The UK includes such clauses in its own contracts too. Everybody does.

You asked me what was unreasonable, I told you. You didn't say whether you agreed with it or not (but I suspect I already know the answer).

And now, you freely admit this, we can tot up the punitive measures the EU will make along the way in negotiations and simultaneously say ' the EU are not being punitive, we trust the UK and have negotiated in good faith', at least we don't have to hide behind all the BS anymore.
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#24
You will have to explain that again, because I honestly have no idea what you are saying.

Let's sum up:

1. ALL trade agreements and ALL contracts between states contain what you call "punishment clauses" but what in legal terms are called dispute settlement clauses. The US has such clauses in its agreements, Japan has them, China has them, Russia has them, the UK has them, African countries have them, all countries around the world use such clauses in their agreements.

Somehow you consider it a sign of the awfullness of the EU that the EU has such clauses too. Would you care to explain that?

2. The UK requests a SPECIAL deal with the EU for somewhat less than two years,  but wants THE SAME benefits and regimen as regular members. Not logical, is it? You think that is a legimate request?

The dispute settlement clauses in the Singe Market are based on the premise that all participating members are in it for the long run. They last more than 2 years, but that is OK since by  the time the procedure is finished, the country still is member of the EU.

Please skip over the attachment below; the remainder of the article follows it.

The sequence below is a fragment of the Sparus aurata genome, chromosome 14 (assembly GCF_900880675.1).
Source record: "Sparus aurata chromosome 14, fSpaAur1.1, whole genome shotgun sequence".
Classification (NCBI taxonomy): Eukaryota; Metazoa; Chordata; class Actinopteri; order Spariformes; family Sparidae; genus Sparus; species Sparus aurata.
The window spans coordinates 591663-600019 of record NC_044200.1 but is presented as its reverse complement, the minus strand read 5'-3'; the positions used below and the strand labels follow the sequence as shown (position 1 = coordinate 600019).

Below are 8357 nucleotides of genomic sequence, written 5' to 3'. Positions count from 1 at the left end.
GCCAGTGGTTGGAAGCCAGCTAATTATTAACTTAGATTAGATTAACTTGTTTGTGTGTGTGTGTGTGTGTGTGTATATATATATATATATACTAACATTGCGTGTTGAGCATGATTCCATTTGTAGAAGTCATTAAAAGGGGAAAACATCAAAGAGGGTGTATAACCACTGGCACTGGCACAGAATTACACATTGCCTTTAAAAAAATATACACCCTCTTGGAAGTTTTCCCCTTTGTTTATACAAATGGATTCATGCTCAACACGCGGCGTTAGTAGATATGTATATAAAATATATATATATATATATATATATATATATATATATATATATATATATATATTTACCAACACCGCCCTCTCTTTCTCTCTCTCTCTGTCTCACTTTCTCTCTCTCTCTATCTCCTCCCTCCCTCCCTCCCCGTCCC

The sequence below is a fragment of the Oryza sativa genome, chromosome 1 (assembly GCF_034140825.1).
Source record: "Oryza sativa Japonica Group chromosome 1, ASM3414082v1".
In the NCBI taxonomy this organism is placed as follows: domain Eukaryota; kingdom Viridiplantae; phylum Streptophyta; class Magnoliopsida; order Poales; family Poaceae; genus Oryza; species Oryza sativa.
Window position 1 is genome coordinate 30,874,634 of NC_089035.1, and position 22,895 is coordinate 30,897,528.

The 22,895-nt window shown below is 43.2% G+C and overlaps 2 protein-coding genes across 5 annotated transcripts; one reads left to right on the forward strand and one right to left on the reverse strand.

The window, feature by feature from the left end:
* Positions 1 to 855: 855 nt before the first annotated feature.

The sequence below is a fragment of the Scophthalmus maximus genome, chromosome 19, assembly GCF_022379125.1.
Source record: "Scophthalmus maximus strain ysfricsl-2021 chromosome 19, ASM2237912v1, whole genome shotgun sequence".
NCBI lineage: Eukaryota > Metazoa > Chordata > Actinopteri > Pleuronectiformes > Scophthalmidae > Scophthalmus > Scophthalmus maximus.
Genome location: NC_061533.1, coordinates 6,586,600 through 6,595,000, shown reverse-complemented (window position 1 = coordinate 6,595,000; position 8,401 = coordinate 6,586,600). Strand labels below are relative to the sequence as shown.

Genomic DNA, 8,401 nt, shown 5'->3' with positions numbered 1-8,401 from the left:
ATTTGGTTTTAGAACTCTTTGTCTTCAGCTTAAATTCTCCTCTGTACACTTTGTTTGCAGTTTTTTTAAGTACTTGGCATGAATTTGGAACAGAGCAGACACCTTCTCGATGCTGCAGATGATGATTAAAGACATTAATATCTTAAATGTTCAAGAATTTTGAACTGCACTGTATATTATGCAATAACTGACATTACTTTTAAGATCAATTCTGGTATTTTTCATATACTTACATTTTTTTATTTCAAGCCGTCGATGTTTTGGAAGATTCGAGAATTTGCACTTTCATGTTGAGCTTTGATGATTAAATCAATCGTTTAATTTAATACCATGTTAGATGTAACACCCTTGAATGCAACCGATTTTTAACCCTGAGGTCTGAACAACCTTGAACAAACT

You say: the rules should be the same for everyone.

Fair enough: then the EU cannot agree with a post-brexit transition period requested by the UK since this is an exception. The rule for all members is that they are in it for the long run, not for 16 months.

And since you say it is immoral to deviate from the rules for one member, the EU must not deviate from this for the UK and thus cannot possibly agree with a 16 months deal as this violates the principle of same rules for all members.

Case closed.
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#25
Buddy, seems you are firmly in the "it's so unfair, the EU wants to punish us" camp.
It is what we in Holland call a Calimero Complex.

It's also laugable. The UK chose to leave the EU -which means everything-, by invoking A50 and that is what will happen next year. Completely your own choice, so I do not see how any punishment could be applied since there is nothing left to punish on. Please do stop crying.

Beyond that, the UK can talk with the EU about doing trade on more favorable than WTO rules, but that will be a negotion at which the EU should see benefit in. I am sure the UK would want benefits too.
Crying foul in those negotiations is quite irrelevant too. It's just a business transaction. Emotions have no place.